1. Do you see a parallel between Khrushchev and Gorbachev
in their impacts of Eastern Europe? Explain.
2. What is your favorite part of "Poem for Adults"
(PfA), and why? What do you make of the title of this poem? Analyze this
poem as a political document, and describe its timing.
3. Longworth writes (p. 47) that PfA "encapsulated
so much of the human truth involved in the frantic rush of Stalinist industrialization
"sudden urbanization and social restructuring." What was this
"human truth" in Poland according to Wazyk? Be quite specific,
and make a list of the poetís observations about communist Poland.
4. According to Gale Stokes, the post-Stalinist East European
leaders were animated by an interest in "reform, renewal, and improvement"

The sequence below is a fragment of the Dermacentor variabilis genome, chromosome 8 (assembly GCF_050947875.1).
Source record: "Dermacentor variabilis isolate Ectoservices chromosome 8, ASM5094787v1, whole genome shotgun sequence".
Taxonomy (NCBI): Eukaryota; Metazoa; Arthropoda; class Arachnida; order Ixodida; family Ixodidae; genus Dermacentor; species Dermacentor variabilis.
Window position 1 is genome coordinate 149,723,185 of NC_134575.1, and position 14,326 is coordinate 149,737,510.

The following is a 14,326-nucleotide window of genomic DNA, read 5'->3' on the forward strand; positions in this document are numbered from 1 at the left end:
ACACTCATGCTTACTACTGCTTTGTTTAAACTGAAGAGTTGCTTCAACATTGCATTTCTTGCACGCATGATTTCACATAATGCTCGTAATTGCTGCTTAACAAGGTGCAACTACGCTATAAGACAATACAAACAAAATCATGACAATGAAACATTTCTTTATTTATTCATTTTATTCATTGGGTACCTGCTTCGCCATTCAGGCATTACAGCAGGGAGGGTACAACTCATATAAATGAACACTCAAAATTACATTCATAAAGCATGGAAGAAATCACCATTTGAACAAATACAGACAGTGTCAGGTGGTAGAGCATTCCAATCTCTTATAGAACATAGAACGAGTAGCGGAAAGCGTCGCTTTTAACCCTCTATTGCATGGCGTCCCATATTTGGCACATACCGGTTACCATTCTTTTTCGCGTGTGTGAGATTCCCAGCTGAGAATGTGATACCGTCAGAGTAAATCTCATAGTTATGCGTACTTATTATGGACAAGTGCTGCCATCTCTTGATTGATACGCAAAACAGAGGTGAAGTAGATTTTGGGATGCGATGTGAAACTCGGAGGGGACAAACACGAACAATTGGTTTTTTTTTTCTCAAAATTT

rather than by "outright rejection and disgust." What Marxist
arguments did reformers like Imre Nagy make against the rigidly Stalinist
system of their communist predecessors?
5. Poets played a political role in Eastern Europe. Comment
with respect to Wazyk, Blandiana, and the Petofi Circle (see Stokes p. 81).
To what do you attribute this combination of literature and politics?
6. What is the main point (or two) of Mlynar's "Towards
a Democratic Political Organization of Society"? of Vaculik's "2000
7. Put yourself in the shoes of a Czech or Slovak student
in 1968. Would you have supported Mlynar and Vaculik?